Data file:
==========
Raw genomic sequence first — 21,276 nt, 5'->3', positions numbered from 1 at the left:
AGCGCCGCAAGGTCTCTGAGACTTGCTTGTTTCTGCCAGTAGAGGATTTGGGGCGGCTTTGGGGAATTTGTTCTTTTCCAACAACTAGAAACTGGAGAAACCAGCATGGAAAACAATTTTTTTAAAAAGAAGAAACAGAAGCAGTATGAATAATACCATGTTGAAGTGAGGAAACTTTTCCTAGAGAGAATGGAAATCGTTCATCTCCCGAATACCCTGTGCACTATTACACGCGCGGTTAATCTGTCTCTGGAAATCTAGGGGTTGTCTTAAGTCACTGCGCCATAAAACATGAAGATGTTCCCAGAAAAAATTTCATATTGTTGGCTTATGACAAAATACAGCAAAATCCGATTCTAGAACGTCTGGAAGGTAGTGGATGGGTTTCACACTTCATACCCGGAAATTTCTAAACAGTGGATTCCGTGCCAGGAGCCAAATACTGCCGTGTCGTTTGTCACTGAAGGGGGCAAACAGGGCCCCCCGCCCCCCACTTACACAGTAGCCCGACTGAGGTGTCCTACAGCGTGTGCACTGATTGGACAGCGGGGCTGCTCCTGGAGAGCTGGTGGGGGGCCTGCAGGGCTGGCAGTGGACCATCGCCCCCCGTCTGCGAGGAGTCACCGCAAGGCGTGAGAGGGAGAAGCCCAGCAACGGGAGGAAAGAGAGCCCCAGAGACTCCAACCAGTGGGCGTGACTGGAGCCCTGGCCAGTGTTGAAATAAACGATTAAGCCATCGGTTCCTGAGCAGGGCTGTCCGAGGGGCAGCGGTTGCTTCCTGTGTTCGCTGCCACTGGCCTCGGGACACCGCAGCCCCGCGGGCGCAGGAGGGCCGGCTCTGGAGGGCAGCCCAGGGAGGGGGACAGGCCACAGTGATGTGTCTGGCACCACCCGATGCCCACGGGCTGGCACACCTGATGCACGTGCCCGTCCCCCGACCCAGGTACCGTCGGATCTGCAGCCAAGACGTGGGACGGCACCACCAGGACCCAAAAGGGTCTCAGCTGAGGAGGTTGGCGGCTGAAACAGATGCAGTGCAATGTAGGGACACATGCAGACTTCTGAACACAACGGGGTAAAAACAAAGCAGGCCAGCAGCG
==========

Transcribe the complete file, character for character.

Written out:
Raw genomic sequence first — 21,276 nt, 5'->3', positions numbered from 1 at the left:
AGCGCCGCAAGGTCTCTGAGACTTGCTTGTTTCTGCCAGTAGAGGATTTGGGGCGGCTTTGGGGAATTTGTTCTTTTCCAACAACTAGAAACTGGAGAAACCAGCATGGAAAACAATTTTTTTAAAAAGAAGAAACAGAAGCAGTATGAATAATACCATGTTGAAGTGAGGAAACTTTTCCTAGAGAGAATGGAAATCGTTCATCTCCCGAATACCCTGTGCACTATTACACGCGCGGTTAATCTGTCTCTGGAAATCTAGGGGTTGTCTTAAGTCACTGCGCCATAAAACATGAAGATGTTCCCAGAAAAAATTTCATATTGTTGGCTTATGACAAAATACAGCAAAATCCGATTCTAGAACGTCTGGAAGGTAGTGGATGGGTTTCACACTTCATACCCGGAAATTTCTAAACAGTGGATTCCGTGCCAGGAGCCAAATACTGCCGTGTCGTTTGTCACTGAAGGGGGCAAACAGGGCCCCCCGCCCCCCACTTACACAGTAGCCCGACTGAGGTGTCCTACAGCGTGTGCACTGATTGGACAGCGGGGCTGCTCCTGGAGAGCTGGTGGGGGGCCTGCAGGGCTGGCAGTGGACCATCGCCCCCCGTCTGCGAGGAGTCACCGCAAGGCGTGAGAGGGAGAAGCCCAGCAACGGGAGGAAAGAGAGCCCCAGAGACTCCAACCAGTGGGCGTGACTGGAGCCCTGGCCAGTGTTGAAATAAACGATTAAGCCATCGGTTCCTGAGCAGGGCTGTCCGAGGGGCAGCGGTTGCTTCCTGTGTTCGCTGCCACTGGCCTCGGGACACCGCAGCCCCGCGGGCGCAGGAGGGCCGGCTCTGGAGGGCAGCCCAGGGAGGGGGACAGGCCACAGTGATGTGTCTGGCACCACCCGATGCCCACGGGCTGGCACACCTGATGCACGTGCCCGTCCCCCGACCCAGGTACCGTCGGATCTGCAGCCAAGACGTGGGACGGCACCACCAGGACCCAAAAGGGTCTCAGCTGAGGAGGTTGGCGGCTGAAACAGATGCAGTGCAATGTAGGGACACATGCAGACTTCTGAACACAACGGGGTAAAAACAAAGCAGGCCAGCAGCG